Bell Inn, 2 High Street, Shepton Mallet, Somerset

pub history index of Shepton Mallet

Listed at Market Place in 1881 census

Bell, 2 High Street, Shepton Mallet

Bell, 2 High Street, Shepton Mallet

Kindly provided by Terry Cliss

Directory of Pubs in the UK, historical public houses, Taverns, Inns, Beer Houses and Hotels in Somerset.

Residents at this address.

1861/William Newman/Inn Keeper/26/Shepton Mallet, Somerset/Census
1861/Eliza Newman/Sister/32/Shepton Mallet, Somerset/Census
1861/Teresa Chippett/Sister/27/Shepton Mallet, Somerset/Census
1861/Fanny Chippett/Niece/8/Shepton Mallet, Somerset/Census
+ Boarders

1881/William E Lugg/Inn Keeper/34/Beer Regis, Dorset/Census
1881/Susan Lugg/Wife/29/Beer Regis, Dorset/Census
1881/Arthur Phillips/Nephew/12/Morton, Dorset/Census
1881/Sisley Sargent/Domestic Servant/23/Foulpuddle, Dorset/Census
1881/Joseph Golledge/Ostler/15/Batcombe, Somerset/Census

1889/William Lodge/../../../Kellys Directory

1897/William Lodge/../../../Kellys Directory

1902/Josiah Samuel Williams/../../../Kellys Directory

1914/Josiah Samuel Williams/../../../Kellys Directory

1951, William John Compton of the Bell Hotel Shepton Mallet Somersetshire died 9 January 1951 Probate London 25 April to Midland Bank Executor and Trustee Company Limited. Effects £2970 13s 4d.

Shepton Mallet Journal 15 January 1965
The day she met the King
Congratulations to the grand old lady of the licensing trade, Mrs C A Compton of the Wine Vaults, High street, Shepton Mallet, who celebrated her 85th birthday on Sunday.
It was perhaps natural since she was going to pend a life time in the licensing and catering trade that she should be born in a pub, the Bricklayers Arms, Crowborough, Sussex.
The Bricklayers Arms was built by her father, who was the licensee, the late Mr Frederick Novis.
Mrs Compton went to live with an aunt in Brighton after her parents died and later entered the licensing trade as a barmaid in Brighton, later going to London.
In 1901 she married Mr William John Compton at Ashwick Parish church and she and her husband were connected with some 15 licensed houses in all parts of London, although never in the East End area. Mr Compton died 14 years ago.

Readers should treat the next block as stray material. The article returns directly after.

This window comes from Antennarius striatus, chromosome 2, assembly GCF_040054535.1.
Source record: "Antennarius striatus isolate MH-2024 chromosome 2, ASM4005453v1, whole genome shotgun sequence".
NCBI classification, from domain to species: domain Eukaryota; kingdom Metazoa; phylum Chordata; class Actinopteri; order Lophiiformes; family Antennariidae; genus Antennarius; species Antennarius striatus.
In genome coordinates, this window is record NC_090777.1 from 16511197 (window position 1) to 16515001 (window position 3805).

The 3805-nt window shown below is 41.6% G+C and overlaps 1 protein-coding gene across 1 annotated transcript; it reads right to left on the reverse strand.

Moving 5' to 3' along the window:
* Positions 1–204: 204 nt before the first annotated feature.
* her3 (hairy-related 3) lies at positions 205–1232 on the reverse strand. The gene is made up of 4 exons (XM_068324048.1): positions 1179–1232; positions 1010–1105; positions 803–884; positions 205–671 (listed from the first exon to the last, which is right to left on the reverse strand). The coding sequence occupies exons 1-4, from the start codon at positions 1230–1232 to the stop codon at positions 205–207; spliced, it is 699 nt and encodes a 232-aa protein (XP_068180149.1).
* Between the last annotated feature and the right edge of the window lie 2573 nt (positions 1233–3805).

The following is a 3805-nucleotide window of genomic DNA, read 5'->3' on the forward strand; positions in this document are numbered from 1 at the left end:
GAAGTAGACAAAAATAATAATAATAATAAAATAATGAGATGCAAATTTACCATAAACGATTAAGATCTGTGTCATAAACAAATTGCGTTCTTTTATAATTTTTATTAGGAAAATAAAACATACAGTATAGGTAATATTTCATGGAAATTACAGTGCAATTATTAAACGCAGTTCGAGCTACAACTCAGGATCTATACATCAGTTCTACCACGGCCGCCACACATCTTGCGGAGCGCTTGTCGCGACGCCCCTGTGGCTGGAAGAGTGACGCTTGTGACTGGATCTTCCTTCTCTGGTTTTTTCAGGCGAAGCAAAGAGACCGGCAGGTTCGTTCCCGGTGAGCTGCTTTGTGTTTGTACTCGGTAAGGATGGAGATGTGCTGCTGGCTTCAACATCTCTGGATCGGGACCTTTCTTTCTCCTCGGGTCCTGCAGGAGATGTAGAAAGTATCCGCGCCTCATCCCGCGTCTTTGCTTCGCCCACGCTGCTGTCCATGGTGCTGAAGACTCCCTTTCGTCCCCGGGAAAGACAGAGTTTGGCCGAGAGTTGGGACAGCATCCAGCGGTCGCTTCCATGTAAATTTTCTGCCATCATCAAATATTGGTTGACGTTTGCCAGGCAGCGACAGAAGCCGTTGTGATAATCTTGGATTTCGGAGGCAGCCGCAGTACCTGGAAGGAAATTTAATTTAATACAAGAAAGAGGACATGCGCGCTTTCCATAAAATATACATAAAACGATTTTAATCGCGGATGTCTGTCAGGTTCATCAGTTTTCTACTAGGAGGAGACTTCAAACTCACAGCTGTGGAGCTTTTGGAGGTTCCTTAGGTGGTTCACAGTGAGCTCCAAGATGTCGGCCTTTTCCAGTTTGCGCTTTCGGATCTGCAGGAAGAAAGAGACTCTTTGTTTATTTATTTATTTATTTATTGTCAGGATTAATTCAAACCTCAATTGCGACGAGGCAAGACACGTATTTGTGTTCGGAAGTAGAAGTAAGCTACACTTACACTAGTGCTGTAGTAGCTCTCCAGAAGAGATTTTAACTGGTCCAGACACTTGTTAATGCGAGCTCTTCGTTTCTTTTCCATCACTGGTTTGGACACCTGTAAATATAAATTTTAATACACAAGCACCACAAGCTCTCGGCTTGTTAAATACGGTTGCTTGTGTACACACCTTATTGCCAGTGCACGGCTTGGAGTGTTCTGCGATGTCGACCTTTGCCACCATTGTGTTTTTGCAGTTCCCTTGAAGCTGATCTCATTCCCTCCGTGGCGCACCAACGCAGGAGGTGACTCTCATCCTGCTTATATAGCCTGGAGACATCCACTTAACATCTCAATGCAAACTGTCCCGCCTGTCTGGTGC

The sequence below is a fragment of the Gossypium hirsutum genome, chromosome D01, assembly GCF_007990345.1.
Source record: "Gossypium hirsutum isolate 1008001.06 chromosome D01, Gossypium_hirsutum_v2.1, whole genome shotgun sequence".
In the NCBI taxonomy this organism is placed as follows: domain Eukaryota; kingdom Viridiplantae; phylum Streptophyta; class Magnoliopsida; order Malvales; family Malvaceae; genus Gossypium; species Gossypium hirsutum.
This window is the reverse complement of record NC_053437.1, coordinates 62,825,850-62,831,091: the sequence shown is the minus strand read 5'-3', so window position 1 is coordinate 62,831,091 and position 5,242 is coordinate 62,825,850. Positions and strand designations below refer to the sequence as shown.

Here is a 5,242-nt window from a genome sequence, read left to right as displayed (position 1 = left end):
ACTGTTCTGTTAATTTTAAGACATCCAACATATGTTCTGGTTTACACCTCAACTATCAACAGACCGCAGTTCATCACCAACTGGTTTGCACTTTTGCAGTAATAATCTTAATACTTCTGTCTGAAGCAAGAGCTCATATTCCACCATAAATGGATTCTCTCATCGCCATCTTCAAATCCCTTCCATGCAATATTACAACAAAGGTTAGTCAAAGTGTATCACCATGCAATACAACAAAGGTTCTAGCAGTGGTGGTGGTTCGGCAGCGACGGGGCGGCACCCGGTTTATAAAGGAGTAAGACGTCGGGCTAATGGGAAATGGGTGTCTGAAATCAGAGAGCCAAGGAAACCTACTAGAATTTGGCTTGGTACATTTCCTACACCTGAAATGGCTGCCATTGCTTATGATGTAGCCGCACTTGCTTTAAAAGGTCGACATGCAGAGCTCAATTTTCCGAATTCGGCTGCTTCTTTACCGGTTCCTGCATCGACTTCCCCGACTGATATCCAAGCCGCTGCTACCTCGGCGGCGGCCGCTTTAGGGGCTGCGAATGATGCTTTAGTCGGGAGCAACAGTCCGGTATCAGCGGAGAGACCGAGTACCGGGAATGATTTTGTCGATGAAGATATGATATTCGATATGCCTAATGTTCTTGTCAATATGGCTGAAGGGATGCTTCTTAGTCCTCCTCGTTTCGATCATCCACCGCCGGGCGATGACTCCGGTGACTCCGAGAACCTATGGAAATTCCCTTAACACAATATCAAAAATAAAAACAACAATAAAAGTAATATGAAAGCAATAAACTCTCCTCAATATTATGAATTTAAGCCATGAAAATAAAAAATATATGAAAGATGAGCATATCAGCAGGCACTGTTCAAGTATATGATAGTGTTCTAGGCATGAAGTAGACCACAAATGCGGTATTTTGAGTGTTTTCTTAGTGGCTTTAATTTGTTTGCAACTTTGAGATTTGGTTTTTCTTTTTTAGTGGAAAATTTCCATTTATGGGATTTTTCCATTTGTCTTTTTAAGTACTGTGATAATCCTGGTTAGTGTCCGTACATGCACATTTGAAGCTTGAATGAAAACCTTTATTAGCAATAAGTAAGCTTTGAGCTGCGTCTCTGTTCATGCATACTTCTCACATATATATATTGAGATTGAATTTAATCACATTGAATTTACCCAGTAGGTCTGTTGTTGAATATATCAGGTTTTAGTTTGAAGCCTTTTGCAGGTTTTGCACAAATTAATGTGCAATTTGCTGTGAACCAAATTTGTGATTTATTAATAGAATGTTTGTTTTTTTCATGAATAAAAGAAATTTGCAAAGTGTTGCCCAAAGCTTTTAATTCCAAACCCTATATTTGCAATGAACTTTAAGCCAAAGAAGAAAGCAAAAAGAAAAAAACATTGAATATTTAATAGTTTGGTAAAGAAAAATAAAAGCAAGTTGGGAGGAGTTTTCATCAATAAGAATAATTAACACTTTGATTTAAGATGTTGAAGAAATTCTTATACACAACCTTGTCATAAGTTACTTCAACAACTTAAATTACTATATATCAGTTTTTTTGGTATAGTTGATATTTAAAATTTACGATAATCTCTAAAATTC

Mrs Compton has a wonderful memory for her age and when I called to see her she related happenings in London years ago, as though they were episodes of last week.
"I can remember when beer was twopence a pint and for the same amount you could buy a packet of cigarettes, or a tot of whiskey". During the war years the family were bombed out of the Magnet in the Old Kent road.
It was at this time of the blitz that Mrs Compton met the late King George VI and Sir Winston Churchill.
Her son, Mr Fred Compton, who is at present licence holder of the Wine Vaults,, was in the Metropolitan Police at the time and he told his mother the King was com ing up the road by car.
"I went across the road and spoke to the King about the war," saud Mrs Compton.
Later she saw a man walking ahead of some people and he was smoking a cigar, It turnes out to be Sir Winston Churchill.
She spoke to him of the bombing the previous night before he continued inspecting the blitz damage.
"Ever since then I have always written to Sir Winston on his birthday and he has duly acknowledged my greetings, " she said. From being bombed out in London the comptons came to Somerset in 1941 and Mrs Compton's daughter, Rita held the licence of the Bell Hotel in the Market place.
Then they moved to the Plough near Bridgwater where Fred had the licence, later returning to Shepton Mallet to the Vaults. Mrs Compton ws one of the first organisers of the Women's Auxiliary Trade Protection League.

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